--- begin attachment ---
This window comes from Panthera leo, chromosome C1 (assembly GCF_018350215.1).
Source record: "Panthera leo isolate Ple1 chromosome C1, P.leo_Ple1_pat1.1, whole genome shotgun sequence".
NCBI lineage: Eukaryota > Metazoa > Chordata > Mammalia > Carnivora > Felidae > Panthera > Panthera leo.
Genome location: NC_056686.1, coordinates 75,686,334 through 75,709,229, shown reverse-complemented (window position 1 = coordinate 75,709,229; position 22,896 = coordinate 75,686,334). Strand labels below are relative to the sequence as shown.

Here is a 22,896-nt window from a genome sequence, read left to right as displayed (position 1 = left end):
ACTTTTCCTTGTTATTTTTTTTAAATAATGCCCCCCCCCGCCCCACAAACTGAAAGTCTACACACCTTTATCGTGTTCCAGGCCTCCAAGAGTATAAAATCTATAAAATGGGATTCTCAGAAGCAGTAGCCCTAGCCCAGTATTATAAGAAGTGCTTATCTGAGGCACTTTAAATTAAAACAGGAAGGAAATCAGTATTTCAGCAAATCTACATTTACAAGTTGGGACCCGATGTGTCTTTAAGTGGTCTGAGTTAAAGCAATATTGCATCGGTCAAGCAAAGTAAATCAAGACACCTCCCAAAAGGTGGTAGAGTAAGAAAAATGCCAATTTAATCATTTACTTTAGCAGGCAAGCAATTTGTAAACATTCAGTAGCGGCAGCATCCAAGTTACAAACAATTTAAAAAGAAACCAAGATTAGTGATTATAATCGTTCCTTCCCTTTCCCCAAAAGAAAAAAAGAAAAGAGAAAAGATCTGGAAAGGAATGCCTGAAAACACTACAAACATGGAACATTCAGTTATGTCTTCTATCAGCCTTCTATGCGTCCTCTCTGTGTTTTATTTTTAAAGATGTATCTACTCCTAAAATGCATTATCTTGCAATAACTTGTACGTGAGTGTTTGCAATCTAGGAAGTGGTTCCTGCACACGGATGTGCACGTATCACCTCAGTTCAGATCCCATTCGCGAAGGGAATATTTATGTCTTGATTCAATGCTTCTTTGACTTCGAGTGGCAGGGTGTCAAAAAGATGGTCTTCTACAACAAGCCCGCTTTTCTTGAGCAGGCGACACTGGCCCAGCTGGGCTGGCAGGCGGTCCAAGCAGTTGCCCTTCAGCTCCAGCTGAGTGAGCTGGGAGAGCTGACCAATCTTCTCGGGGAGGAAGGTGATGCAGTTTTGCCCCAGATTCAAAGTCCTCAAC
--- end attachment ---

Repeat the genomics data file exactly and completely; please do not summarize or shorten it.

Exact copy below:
This window comes from Panthera leo, chromosome C1 (assembly GCF_018350215.1).
Source record: "Panthera leo isolate Ple1 chromosome C1, P.leo_Ple1_pat1.1, whole genome shotgun sequence".
NCBI lineage: Eukaryota > Metazoa > Chordata > Mammalia > Carnivora > Felidae > Panthera > Panthera leo.
Genome location: NC_056686.1, coordinates 75,686,334 through 75,709,229, shown reverse-complemented (window position 1 = coordinate 75,709,229; position 22,896 = coordinate 75,686,334). Strand labels below are relative to the sequence as shown.

Here is a 22,896-nt window from a genome sequence, read left to right as displayed (position 1 = left end):
ACTTTTCCTTGTTATTTTTTTTAAATAATGCCCCCCCCCGCCCCACAAACTGAAAGTCTACACACCTTTATCGTGTTCCAGGCCTCCAAGAGTATAAAATCTATAAAATGGGATTCTCAGAAGCAGTAGCCCTAGCCCAGTATTATAAGAAGTGCTTATCTGAGGCACTTTAAATTAAAACAGGAAGGAAATCAGTATTTCAGCAAATCTACATTTACAAGTTGGGACCCGATGTGTCTTTAAGTGGTCTGAGTTAAAGCAATATTGCATCGGTCAAGCAAAGTAAATCAAGACACCTCCCAAAAGGTGGTAGAGTAAGAAAAATGCCAATTTAATCATTTACTTTAGCAGGCAAGCAATTTGTAAACATTCAGTAGCGGCAGCATCCAAGTTACAAACAATTTAAAAAGAAACCAAGATTAGTGATTATAATCGTTCCTTCCCTTTCCCCAAAAGAAAAAAAGAAAAGAGAAAAGATCTGGAAAGGAATGCCTGAAAACACTACAAACATGGAACATTCAGTTATGTCTTCTATCAGCCTTCTATGCGTCCTCTCTGTGTTTTATTTTTAAAGATGTATCTACTCCTAAAATGCATTATCTTGCAATAACTTGTACGTGAGTGTTTGCAATCTAGGAAGTGGTTCCTGCACACGGATGTGCACGTATCACCTCAGTTCAGATCCCATTCGCGAAGGGAATATTTATGTCTTGATTCAATGCTTCTTTGACTTCGAGTGGCAGGGTGTCAAAAAGATGGTCTTCTACAACAAGCCCGCTTTTCTTGAGCAGGCGACACTGGCCCAGCTGGGCTGGCAGGCGGTCCAAGCAGTTGCCCTTCAGCTCCAGCTGAGTGAGCTGGGAGAGCTGACCAATCTTCTCGGGGAGGAAGGTGATGCAGTTTTGCCCCAGATTCAAAGTCCTCAAC